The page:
The National Imagery and Mapping Agency took a big step toward standardizing on commercial mapping software by inking a $22 million deal with Environmental Systems Research Institute Inc. for a host of electronic and geospatial mapping products. For NIMA, a Defense Department group that has relied
The National Imagery and Mapping Agency took a big step toward standardizing on commercial mapping software by inking a $22 million deal with Environmental Systems Research Institute Inc. for a host of electronic and geospatial mapping products.
For NIMA, a Defense Department group that has relied on custom software to make maps for military mission planners and policy-makers, the blanket purchasing agreement reduces its procurement overhead and helps speed its applications development.
"The signing of this [General Services Administration] schedule BPA will afford both ESRI and NIMA a simplified approach to handling geospatial technology," said NIMA Commercial Office director Clay Ancell. "It just makes good business sense for both parties. We encourage all of our vendors to hop onboard with GSA for many reasons, the most notable being saving time and money."
The deal represents a big endorsement by NIMA, already a heavy user of ESRI products. "It's a jewel in our crown," said ESRI president Jack Dangermond. "NIMA is the largest mapping agency in the world."
The deal should mean smoother procurement of software when NIMA needs it, observers said. "I think it's...a logical move for NIMA," said David Sonnen, owner of Integrated Spatial Solutions Inc., Blaine, Wash. "Why not? They have got a huge investment in ESRI products and formats already."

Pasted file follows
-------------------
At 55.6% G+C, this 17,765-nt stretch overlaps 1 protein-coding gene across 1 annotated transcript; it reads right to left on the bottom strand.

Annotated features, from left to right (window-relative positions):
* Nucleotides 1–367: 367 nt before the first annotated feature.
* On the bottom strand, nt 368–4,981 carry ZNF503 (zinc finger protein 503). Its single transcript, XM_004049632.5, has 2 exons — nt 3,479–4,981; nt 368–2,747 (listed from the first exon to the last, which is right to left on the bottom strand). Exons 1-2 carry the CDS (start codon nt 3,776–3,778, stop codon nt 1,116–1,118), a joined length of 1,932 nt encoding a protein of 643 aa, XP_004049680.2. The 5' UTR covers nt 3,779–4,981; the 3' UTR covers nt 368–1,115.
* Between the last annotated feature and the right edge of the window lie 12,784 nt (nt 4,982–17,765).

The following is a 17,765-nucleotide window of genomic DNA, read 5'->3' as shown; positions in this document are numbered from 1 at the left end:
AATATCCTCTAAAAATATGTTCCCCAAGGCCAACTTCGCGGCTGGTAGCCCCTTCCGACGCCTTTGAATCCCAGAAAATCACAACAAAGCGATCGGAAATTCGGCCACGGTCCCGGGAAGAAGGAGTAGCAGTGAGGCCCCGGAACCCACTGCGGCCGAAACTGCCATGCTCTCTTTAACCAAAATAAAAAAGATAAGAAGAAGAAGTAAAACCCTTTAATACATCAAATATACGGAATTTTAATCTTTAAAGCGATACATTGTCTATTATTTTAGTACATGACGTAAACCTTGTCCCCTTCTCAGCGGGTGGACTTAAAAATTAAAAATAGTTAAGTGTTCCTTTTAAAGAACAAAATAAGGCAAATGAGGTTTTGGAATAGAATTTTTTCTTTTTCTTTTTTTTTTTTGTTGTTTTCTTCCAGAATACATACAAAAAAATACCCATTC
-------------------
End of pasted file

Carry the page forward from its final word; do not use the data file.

Other federal agencies have made similar investments in ESRI, making its products standard within them.
These include the U.S. Geological Survey, the Bureau of Land Management, the Environmental Protection Agency and the U.S. Forest Service, according to Dangermond.
ESRI is a strong player in the market for traditional mapmaking, Sonnen said.
Other electronic mapping companies compete best in "business support applications," which might, for example, enable an insurance company, using an electronic map, to determine rates based on a region's earthquake or wind damage history.
Yet traditional mapmaking tools are essential for NIMA, which produces maps - in electronic and paper form - to the military and intelligence communities, diplomats and public policy officials. "NIMA is interested in creating good digital data, good maps," Sonnen said.